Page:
Performance management also bolsters productivity. It is the rare physician office that runs as efficiently and productively as it could. Often, significant gains in productivity can be captured by examining the ways in which physicians schedule their patient panels, how they handle walk-ins, and other process-based activities.
Performance improvement is a continuous process. Once the first wave of improvements is realized, medical and financial professionals will need a tool that allows them to explore their data in an unstructured way like Qlik Sense. The tool should allow end users to associate data in an intuitive way.
Healthcare in the U.S. has traditionally been a reactionary business. Patients get sick and providers treat them. The aim of the lever of patient engagement is to transform that relationship—to take a page from the consumer markets and begin to consider patients as customers. When the providers within ACOs adopt this shift in perception, they become more proactive. They begin to reach out and engage with patients. In addition to curing sick people, they help healthy patients stay healthy and help people with chronic illnesses better manage their conditions.
When providers see patients as customers, patient relationships become much more positive and upbeat. Better yet, providers can tap into a far broader spectrum of use cases, drawing ideas from all types of companies. For instance, Millennials and the so-called digital natives following them prefer receiving services remotely versus going out into the world to get them. Why couldn’t ACOs use the combined patient groups of their networks to strike a deal with a telehealth company to better serve them? Data from the telehealth session can then be easily integrated into the analytics platform.
The concept of the patient panel itself begins to morph and expand when ACOs and their providers think of patients as customers. The families of patients—their partners, their children at home, and their grown children and their families—can be customers, too. This suggests the need for new kinds of revenue strategies. One example is reaching out to students in the first year of college and new graduates entering the workforce to prevent and/or manage the stress that so often accompanies those transitions.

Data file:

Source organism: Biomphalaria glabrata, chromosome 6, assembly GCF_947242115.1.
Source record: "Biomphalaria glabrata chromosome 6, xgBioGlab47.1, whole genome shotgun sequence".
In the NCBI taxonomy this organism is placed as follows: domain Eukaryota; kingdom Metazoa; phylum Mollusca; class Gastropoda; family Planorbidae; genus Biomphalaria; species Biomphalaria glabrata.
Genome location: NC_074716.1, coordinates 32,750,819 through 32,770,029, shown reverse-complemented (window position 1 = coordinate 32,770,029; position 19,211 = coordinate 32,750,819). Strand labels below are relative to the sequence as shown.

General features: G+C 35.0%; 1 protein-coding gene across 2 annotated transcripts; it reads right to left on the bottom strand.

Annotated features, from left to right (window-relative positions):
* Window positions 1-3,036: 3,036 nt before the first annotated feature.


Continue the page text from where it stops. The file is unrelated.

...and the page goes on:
Patient panels can be wielded to benefit patients. For instance, they can be tapped to provide the data and generate the insights needed to create more effective programs for preventing and managing addictions and chronic diseases, such as smoking, obesity, and diabetes. These programs can serve as a platform upon which physicians can craft more timely, relevant, and personalized interventions for individual patients.
The reframing of patients as customers opens new sources of revenue growth that ACOs and providers can use to grow their profitability. Retailers regularly reach out to customers. Healthcare providers should, too.
For example, it’s likely that most people have no idea that they should have a pneumococcal vaccination at age 65. Yet, how many providers send their customers who are turning 65 a notice to that effect? Adding a note to a birthday greeting could not only provide general practitioners with a small revenue boost, it also could enhance patient satisfaction and loyalty. Healthcare providers should also consider further customizing outreach based on customers’ preferred platform - email, text, or phone. The paradigm shift to customer-centricity can create healthy, happy customers, as well as new revenue for providers.
It’s been over a decade since Harvard Business School professor Regina Herzlinger indicted the healthcare sector for its poor record of innovation. In her book, Who Killed Health Care? America's $2 Trillion Medical Problem—And the Consumer-Driven Cure, she argued that this was the only the sector to consistently look inward for solutions, instead of outward, and that this habit had resulted in stagnation and an unsustainable cost structure.
There has been a concerted effort to address that problem in this decade. ACOs are one innovative response to it. ACOs can continue the good fight by turning their attention outward and adopting the tools and techniques of cost and performance management, as well as the customer-centric focus of consumer companies. These are proven means for simultaneously achieving cost reduction and profitable growth.